• Dr Jenny Molloy is a Shuttleworth Foundation Research Fellow in the Department of Plant Sciences at the University of Cambridge, studying the role and impact of open approaches to intellectual property for a sustainable and equitable bioeconomy. Dr. Molloy’s work focuses on better understanding problems facing researchers accessing biological research tools in low-resource contexts, particularly Latin America and Africa. She is analysing existing innovative solutions and the potential for local, distributed manufacturing of enzymes to improve access and build capacity for biological research. The broader aim of her research is to contextualise “open source” approaches to biotechnology within current narratives of innovation and the bioeconomy policy agenda. In addition to her role in the University, she is a founding Director of two non-profit organisations ContentMine (producing open source software for text mining scientific papers) and Biomakespace (a community laboratory for engineering with biology) and she co-organises the international Gathering for Open Science Hardware.
Wen Hwa Lee (Chief Scientific Officer at Action Against AMD & Programme Director Oxford Martin School)
  • Open Science – how extreme can it be?
    As Open Science gains traction, different segments of the biomedical research community have been trying to capture what it really is and how to better structure it to increase efficiency. As such, many of so called ‘open’ initiatives are simply rebranding of existing, rather closed implementations, which undermines the perception and ultimately the potential of truly Open initiatives. We will be examining the efforts of the Structural Genomics Consortium (SGC), which has been operating an ever-increasing open model and its impact in the way Open Science is practiced in drug discovery – delicately balancing changes instatus quo and the fleeting definition of acceptable/ implementable open science.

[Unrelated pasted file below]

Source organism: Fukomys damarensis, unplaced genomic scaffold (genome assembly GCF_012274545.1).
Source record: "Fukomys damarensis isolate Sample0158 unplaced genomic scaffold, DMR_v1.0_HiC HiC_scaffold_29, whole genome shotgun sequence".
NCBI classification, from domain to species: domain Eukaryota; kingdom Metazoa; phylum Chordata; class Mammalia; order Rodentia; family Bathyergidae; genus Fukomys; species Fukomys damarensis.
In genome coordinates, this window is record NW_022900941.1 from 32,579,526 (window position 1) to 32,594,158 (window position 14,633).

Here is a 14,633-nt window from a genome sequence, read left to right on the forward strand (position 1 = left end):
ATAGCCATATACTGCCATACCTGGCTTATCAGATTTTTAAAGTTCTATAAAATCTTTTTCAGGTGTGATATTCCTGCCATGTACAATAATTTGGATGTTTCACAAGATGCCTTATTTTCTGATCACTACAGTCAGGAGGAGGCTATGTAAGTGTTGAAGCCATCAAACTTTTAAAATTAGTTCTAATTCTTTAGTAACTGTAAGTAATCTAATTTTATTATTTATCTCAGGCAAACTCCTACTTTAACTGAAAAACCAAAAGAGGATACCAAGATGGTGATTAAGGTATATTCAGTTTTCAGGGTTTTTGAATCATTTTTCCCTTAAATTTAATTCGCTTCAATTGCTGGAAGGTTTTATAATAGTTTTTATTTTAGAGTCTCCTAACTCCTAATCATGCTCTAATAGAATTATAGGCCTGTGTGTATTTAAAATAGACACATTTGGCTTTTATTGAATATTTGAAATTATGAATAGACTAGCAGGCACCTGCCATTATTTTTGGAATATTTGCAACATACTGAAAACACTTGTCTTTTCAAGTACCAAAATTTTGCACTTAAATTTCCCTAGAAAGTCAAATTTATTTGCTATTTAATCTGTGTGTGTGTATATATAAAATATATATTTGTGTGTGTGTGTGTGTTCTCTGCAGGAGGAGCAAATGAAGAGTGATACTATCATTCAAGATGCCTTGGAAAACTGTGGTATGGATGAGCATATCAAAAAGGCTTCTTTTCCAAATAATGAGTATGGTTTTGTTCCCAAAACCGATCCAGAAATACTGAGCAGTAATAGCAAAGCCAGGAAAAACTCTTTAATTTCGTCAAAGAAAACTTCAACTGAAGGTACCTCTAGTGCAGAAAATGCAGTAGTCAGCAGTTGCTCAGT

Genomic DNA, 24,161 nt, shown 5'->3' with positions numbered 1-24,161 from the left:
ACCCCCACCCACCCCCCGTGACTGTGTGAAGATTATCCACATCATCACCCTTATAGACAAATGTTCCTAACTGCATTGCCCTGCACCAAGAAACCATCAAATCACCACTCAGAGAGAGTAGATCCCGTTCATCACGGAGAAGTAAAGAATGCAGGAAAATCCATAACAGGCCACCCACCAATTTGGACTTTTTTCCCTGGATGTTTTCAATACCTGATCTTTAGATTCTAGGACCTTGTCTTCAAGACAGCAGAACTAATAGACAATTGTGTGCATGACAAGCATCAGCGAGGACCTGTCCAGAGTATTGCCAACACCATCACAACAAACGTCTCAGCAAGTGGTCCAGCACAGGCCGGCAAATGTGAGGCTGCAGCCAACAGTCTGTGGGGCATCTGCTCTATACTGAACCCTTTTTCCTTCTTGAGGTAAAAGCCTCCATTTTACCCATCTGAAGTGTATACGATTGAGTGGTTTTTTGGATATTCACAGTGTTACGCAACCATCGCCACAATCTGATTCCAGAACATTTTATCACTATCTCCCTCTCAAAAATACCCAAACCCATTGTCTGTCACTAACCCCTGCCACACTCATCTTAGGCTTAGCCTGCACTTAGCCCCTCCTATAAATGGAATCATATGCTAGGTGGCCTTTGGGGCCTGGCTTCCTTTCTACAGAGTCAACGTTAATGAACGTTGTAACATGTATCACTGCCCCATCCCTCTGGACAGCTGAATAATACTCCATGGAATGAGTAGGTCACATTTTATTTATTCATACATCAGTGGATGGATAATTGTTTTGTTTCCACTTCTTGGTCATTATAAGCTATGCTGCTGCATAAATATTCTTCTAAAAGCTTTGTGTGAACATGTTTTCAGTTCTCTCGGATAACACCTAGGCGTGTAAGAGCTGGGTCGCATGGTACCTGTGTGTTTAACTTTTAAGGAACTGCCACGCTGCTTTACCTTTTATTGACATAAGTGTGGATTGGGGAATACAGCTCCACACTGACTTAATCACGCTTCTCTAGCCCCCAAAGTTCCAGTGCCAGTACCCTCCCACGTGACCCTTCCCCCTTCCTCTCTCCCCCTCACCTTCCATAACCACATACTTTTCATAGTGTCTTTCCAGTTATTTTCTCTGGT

• Lee is a molecular and structural biologist with a wide international network in drug discovery, including charities, academia, industry and government agencies. He’s been a practitioner and champion of Open Science since 2004 joining the first cohort of researchers hired by the SGC Oxford. Lee designed and led several SGC strategies and served as its Director for the Disease Foundations programme, until June 2018 when he joined Action Against Age-related Macular Degeneration as its inaugural Chief Scientific Officer.
Tim Britton (Managing Director, Open Research Group at Springer Nature)
  • Conflict, what conflict? Where open science meets commercial interests
    It is often assumed that there is an automatic tension between being ‘open’ and being ‘commercial’. In publishing terms this can be stated as a perceived incompatibility between open access and subscription business models. Further, there is a move, particularly in Europe, to demand full open access for all work with senior EU officials and advisors calling for full open access to publically funded research and targeting hybrid journals as a barrier to openness. This leads to breathless talk of ‘considerable tensions’ between universities, funders and publishers: a model in crisis with commercial parties and advocates for openness purportedly in conflict. Really?Tim Britton will address this question, demonstrate how the commercial and open agenda can align; how hybrid can and should be seen as an important part of the open agenda and how the true open revolution is yet to come.